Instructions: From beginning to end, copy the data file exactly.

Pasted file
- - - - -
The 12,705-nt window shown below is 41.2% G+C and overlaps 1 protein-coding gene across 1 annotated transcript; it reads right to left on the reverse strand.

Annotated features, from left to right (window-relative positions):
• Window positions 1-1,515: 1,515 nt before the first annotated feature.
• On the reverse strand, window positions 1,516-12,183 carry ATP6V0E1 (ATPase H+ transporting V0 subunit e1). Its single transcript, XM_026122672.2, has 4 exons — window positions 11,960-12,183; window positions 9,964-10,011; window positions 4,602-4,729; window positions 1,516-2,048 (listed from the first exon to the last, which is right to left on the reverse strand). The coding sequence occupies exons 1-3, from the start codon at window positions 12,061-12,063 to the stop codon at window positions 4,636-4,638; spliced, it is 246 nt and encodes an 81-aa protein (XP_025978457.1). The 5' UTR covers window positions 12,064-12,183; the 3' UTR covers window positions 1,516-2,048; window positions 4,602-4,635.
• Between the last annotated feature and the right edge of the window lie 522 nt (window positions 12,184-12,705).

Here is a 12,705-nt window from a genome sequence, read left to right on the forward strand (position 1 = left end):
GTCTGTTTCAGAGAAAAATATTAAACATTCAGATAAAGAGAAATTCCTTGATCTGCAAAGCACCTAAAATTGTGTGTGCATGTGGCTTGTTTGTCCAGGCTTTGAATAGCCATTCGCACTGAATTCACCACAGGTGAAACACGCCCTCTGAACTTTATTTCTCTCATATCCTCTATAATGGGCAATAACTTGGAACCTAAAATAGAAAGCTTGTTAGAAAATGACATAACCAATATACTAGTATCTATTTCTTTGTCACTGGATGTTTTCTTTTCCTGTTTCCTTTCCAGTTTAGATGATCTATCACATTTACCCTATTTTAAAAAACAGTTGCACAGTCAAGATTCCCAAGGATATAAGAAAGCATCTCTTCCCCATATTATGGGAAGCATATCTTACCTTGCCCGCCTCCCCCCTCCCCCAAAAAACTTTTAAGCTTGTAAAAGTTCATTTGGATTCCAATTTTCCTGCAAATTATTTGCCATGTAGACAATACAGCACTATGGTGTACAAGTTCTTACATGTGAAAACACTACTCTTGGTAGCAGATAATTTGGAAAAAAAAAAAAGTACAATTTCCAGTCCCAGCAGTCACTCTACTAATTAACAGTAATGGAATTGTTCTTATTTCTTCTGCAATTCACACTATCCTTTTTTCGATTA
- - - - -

The 12,705-nt window shown below is 41.2% G+C and overlaps 1 protein-coding gene across 1 annotated transcript; it reads right to left on the reverse strand.

Annotated features, from left to right (window-relative positions):
• Window positions 1-1,515: 1,515 nt before the first annotated feature.
• On the reverse strand, window positions 1,516-12,183 carry ATP6V0E1 (ATPase H+ transporting V0 subunit e1). Its single transcript, XM_026122672.2, has 4 exons — window positions 11,960-12,183; window positions 9,964-10,011; window positions 4,602-4,729; window positions 1,516-2,048 (listed from the first exon to the last, which is right to left on the reverse strand). The coding sequence occupies exons 1-3, from the start codon at window positions 12,061-12,063 to the stop codon at window positions 4,636-4,638; spliced, it is 246 nt and encodes an 81-aa protein (XP_025978457.1). The 5' UTR covers window positions 12,064-12,183; the 3' UTR covers window positions 1,516-2,048; window positions 4,602-4,635.
• Between the last annotated feature and the right edge of the window lie 522 nt (window positions 12,184-12,705).

Here is a 12,705-nt window from a genome sequence, read left to right on the forward strand (position 1 = left end):
GTCTGTTTCAGAGAAAAATATTAAACATTCAGATAAAGAGAAATTCCTTGATCTGCAAAGCACCTAAAATTGTGTGTGCATGTGGCTTGTTTGTCCAGGCTTTGAATAGCCATTCGCACTGAATTCACCACAGGTGAAACACGCCCTCTGAACTTTATTTCTCTCATATCCTCTATAATGGGCAATAACTTGGAACCTAAAATAGAAAGCTTGTTAGAAAATGACATAACCAATATACTAGTATCTATTTCTTTGTCACTGGATGTTTTCTTTTCCTGTTTCCTTTCCAGTTTAGATGATCTATCACATTTACCCTATTTTAAAAAACAGTTGCACAGTCAAGATTCCCAAGGATATAAGAAAGCATCTCTTCCCCATATTATGGGAAGCATATCTTACCTTGCCCGCCTCCCCCCTCCCCCAAAAAACTTTTAAGCTTGTAAAAGTTCATTTGGATTCCAATTTTCCTGCAAATTATTTGCCATGTAGACAATACAGCACTATGGTGTACAAGTTCTTACATGTGAAAACACTACTCTTGGTAGCAGATAATTTGGAAAAAAAAAAAAGTACAATTTCCAGTCCCAGCAGTCACTCTACTAATTAACAGTAATGGAATTGTTCTTATTTCTTCTGCAATTCACACTATCCTTTTTTCGATTA